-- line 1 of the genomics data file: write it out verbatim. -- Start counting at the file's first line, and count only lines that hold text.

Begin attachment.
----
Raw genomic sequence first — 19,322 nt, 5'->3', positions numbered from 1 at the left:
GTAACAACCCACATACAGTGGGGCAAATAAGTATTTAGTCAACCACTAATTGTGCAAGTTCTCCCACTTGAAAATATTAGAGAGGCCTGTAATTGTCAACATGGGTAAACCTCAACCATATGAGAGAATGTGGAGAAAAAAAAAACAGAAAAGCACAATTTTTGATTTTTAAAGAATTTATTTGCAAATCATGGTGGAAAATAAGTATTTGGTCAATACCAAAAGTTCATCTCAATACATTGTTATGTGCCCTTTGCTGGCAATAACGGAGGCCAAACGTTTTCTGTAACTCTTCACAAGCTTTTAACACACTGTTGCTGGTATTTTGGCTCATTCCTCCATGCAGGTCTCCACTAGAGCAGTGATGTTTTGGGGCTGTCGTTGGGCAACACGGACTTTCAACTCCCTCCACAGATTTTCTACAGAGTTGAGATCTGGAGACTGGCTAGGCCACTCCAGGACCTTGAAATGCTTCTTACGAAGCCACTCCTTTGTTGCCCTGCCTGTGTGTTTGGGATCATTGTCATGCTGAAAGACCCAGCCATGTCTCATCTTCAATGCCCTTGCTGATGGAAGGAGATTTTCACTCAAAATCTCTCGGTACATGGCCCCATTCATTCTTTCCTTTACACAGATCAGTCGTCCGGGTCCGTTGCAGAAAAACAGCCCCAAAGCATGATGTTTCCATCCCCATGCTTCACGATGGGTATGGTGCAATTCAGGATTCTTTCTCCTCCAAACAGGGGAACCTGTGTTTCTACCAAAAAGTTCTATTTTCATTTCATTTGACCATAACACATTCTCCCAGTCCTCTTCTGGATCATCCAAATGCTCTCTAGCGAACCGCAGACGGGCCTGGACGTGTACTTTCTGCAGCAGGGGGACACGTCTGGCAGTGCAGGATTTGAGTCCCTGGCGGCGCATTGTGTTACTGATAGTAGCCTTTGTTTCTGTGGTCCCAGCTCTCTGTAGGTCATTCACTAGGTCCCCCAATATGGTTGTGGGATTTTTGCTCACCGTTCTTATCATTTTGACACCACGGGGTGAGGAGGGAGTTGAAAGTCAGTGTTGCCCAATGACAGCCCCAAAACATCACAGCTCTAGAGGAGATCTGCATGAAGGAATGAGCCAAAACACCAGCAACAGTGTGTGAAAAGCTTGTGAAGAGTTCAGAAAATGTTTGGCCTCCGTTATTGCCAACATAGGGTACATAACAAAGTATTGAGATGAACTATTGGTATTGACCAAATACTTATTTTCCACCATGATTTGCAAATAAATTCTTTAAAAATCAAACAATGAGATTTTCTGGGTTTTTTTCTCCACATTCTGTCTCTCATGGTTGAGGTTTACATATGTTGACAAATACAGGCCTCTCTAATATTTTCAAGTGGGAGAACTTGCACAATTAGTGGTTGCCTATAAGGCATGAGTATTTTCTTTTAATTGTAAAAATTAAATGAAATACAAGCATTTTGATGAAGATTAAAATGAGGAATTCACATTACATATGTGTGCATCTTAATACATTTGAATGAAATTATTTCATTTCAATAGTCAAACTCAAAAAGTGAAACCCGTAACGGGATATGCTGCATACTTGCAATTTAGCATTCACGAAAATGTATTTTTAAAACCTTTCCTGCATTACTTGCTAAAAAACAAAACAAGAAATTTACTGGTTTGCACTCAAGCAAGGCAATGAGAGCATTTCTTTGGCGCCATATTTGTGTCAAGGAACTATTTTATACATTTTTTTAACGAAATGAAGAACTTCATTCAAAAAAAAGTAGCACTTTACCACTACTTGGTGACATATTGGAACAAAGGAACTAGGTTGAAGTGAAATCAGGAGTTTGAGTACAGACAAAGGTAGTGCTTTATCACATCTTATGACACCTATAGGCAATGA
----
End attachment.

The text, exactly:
Raw genomic sequence first — 19,322 nt, 5'->3', positions numbered from 1 at the left: